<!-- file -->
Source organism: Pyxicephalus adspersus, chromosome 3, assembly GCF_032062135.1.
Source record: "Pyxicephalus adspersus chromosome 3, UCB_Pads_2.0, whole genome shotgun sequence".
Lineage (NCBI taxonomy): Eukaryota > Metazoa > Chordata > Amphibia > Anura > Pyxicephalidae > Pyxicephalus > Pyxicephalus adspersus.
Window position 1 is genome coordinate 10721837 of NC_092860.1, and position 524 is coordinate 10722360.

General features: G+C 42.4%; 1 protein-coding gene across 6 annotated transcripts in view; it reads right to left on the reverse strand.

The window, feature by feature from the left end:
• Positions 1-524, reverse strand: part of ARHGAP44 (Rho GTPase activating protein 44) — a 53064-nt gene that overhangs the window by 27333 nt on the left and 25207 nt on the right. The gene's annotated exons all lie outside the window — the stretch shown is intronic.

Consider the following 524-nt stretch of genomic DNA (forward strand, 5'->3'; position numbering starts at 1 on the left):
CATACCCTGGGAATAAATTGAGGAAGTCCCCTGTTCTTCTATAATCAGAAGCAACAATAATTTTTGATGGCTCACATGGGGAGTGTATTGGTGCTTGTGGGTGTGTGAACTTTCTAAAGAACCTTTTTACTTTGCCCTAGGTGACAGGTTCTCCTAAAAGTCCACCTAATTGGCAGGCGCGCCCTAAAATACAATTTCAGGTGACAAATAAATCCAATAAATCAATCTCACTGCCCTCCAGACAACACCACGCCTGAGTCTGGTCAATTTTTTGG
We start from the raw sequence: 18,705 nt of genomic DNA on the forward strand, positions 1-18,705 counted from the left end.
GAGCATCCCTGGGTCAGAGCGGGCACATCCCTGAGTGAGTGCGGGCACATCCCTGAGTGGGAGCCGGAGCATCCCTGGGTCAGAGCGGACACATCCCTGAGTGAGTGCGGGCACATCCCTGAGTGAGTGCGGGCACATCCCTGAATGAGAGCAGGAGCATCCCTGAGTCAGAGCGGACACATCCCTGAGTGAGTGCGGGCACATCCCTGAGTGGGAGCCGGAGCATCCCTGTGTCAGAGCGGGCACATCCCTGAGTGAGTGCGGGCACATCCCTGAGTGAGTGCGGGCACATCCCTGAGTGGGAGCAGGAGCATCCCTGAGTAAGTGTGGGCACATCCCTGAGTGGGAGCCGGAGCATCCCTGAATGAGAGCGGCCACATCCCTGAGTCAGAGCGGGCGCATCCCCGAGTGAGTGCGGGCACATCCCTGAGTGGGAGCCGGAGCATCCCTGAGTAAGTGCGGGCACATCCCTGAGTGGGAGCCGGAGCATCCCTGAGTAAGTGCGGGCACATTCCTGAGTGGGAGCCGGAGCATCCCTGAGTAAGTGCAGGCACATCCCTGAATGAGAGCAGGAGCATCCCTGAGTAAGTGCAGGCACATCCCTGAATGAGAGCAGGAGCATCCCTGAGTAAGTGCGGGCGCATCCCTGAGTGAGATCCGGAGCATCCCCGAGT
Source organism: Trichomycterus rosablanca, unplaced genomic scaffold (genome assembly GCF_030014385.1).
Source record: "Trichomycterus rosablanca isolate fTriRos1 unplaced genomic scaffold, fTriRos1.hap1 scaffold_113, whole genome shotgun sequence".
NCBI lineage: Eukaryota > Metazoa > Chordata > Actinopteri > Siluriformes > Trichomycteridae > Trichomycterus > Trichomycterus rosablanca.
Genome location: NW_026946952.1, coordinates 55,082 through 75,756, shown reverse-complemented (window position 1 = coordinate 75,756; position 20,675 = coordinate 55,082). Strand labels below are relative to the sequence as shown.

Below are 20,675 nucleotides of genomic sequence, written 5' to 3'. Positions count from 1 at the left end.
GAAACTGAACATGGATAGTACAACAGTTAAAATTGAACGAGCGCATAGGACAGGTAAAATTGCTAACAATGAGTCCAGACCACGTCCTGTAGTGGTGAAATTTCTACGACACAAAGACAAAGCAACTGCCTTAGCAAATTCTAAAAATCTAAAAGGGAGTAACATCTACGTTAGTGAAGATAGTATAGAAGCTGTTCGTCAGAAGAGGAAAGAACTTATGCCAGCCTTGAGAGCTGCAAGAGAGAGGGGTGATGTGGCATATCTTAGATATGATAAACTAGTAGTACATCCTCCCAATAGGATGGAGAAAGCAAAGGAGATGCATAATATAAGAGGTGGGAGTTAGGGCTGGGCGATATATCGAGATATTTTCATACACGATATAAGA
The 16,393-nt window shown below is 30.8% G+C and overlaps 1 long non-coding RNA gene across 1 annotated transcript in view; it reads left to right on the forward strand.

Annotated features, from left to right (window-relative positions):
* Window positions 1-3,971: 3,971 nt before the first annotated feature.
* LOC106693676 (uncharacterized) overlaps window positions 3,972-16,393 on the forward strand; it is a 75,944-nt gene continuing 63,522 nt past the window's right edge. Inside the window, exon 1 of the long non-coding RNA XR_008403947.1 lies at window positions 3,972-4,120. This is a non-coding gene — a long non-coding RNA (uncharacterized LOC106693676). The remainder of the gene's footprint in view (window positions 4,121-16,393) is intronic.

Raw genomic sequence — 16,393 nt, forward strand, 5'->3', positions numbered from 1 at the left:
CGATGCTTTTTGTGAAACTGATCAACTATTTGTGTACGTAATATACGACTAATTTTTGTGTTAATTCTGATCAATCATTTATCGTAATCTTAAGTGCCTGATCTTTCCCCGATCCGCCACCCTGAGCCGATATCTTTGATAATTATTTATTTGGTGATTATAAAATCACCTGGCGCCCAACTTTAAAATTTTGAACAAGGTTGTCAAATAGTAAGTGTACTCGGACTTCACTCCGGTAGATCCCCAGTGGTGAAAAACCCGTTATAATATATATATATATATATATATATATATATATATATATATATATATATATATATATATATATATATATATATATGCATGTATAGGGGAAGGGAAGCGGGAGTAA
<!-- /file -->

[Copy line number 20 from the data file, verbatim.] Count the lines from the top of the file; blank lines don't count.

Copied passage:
* Window positions 1-3,971: 3,971 nt before the first annotated feature.